Long-term follow-up of a longitudinal faculty development program in teaching skills

Research output: Contribution to journalReview articlepeer-review

Abstract

BACKGROUND: The long-term impact of longitudinal faculty development programs (FDPs) Is not well understood. OBJECTIVE: To follow up past participants in the Johns Hopkins Faculty Development Program in Teaching Skills and members of a comparison group in an effort to describe the long-term Impact of the program. DESIGN AND PARTICIPANTS: In July 2002, we surveyed all 242 participants in the program from 1987 through 2000, and 121 members of a comparison group selected by participants as they entered the program from 1988 through 1995. MEASUREMENTS: Professional characteristics, scholarly activity, teaching activity, teaching proficiency, and teaching behaviors. RESULTS: Two hundred participants (83%) and 99 nonparticipants (82%) responded. When participants and nonparticipants from 1988 to 1995 were compared, participants were more likely to have taught medical students and house officers in the last year (both P<.05). Participants rated their proficiency for giving feedback more highly (P<.05). Participants scored higher than nonparticipants for 14 out of 15 behaviors related to being learner centered, building a supportive learning environment, giving and receiving feedback, and being effective leaders, half of which were statistically significant (P<.05). When remote and recent participants from 1987 through 2000 were compared with each other, few differences were found. CONCLUSIONS: Participation in the longitudinal FDP was associated with continued teaching activities, desirable teaching behaviors, and higher self-assessments related to giving feedback and learner centeredness. Institutions should consider supporting faculty wishing to participate in FDPs in teaching skills.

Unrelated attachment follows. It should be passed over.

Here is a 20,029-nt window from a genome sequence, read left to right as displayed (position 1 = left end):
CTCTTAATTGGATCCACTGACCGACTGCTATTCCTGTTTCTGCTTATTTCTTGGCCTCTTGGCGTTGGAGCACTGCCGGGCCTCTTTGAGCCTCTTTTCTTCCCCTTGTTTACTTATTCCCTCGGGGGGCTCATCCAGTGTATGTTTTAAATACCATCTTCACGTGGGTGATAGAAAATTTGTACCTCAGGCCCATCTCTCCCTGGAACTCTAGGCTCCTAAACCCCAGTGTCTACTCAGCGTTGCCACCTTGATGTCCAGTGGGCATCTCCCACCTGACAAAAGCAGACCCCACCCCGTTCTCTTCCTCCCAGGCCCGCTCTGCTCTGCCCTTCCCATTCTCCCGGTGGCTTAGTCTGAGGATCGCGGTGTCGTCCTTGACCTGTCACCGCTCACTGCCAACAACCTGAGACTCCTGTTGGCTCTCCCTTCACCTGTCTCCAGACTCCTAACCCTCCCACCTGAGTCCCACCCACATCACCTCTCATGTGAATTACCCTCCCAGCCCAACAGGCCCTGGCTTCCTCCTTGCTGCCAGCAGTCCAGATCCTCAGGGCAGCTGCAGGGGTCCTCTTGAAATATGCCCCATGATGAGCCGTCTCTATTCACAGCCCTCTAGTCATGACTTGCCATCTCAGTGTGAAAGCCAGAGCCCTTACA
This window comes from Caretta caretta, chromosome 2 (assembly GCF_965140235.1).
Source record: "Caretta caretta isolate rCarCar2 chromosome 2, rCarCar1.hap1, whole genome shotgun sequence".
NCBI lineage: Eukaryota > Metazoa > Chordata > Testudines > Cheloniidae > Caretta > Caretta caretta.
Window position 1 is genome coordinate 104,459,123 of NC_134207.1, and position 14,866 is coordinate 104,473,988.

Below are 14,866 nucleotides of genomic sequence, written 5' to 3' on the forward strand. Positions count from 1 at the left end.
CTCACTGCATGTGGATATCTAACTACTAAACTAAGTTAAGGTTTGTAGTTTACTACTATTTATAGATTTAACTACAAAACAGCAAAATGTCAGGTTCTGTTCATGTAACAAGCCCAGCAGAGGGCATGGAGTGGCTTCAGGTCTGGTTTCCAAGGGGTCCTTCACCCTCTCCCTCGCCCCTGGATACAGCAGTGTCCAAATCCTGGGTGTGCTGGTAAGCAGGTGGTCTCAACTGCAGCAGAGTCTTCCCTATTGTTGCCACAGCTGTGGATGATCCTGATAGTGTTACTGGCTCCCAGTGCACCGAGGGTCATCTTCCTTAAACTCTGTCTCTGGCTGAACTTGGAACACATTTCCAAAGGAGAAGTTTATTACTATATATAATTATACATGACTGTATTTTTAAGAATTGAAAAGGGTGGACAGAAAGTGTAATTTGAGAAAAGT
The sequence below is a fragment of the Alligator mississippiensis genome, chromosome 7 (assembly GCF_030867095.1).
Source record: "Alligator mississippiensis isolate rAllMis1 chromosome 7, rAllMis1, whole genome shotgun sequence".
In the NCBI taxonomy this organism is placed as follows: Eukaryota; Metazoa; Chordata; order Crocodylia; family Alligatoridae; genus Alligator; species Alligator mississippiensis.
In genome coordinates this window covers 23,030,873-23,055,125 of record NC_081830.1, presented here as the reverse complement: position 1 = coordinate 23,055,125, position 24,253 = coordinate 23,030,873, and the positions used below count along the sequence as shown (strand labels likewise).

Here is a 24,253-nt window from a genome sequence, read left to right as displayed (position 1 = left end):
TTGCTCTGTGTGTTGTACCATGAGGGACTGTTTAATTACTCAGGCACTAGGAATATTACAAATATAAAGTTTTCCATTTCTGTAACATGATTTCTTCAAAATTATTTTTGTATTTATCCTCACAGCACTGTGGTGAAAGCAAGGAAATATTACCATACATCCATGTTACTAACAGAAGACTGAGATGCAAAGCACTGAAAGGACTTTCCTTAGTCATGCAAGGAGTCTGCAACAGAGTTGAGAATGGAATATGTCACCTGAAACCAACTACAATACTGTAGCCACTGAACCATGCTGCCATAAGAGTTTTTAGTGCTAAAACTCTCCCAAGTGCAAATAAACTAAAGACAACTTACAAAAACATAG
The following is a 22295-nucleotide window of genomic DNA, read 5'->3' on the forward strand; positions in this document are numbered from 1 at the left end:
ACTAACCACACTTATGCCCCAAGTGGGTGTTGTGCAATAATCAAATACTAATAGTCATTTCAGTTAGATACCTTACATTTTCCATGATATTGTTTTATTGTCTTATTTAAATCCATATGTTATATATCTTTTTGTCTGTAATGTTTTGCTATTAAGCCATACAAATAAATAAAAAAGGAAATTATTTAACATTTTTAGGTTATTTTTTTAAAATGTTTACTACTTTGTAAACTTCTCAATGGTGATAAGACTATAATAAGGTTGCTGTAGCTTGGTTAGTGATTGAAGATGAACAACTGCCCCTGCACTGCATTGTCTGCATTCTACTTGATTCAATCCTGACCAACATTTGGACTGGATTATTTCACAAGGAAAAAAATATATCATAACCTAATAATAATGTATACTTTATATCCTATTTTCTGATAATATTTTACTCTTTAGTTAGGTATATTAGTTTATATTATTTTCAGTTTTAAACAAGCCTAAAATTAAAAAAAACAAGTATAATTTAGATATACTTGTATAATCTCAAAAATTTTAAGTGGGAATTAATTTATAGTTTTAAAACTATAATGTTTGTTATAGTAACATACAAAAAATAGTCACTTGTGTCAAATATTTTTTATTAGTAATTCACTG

Original languageEnglish (US)
Pages (from-to)721-725
Number of pages5
JournalJournal of general internal medicine
Volume20
Issue number8
DOIs
StatePublished - Aug 2005

Keywords

  • Faculty development
  • Feedback
  • Learner centeredness
  • Teaching skills

ASJC Scopus subject areas

  • Internal Medicine

Fingerprint Dive into the research topics of 'Long-term follow-up of a longitudinal faculty development program in teaching skills'. Together they form a unique fingerprint.

Cite this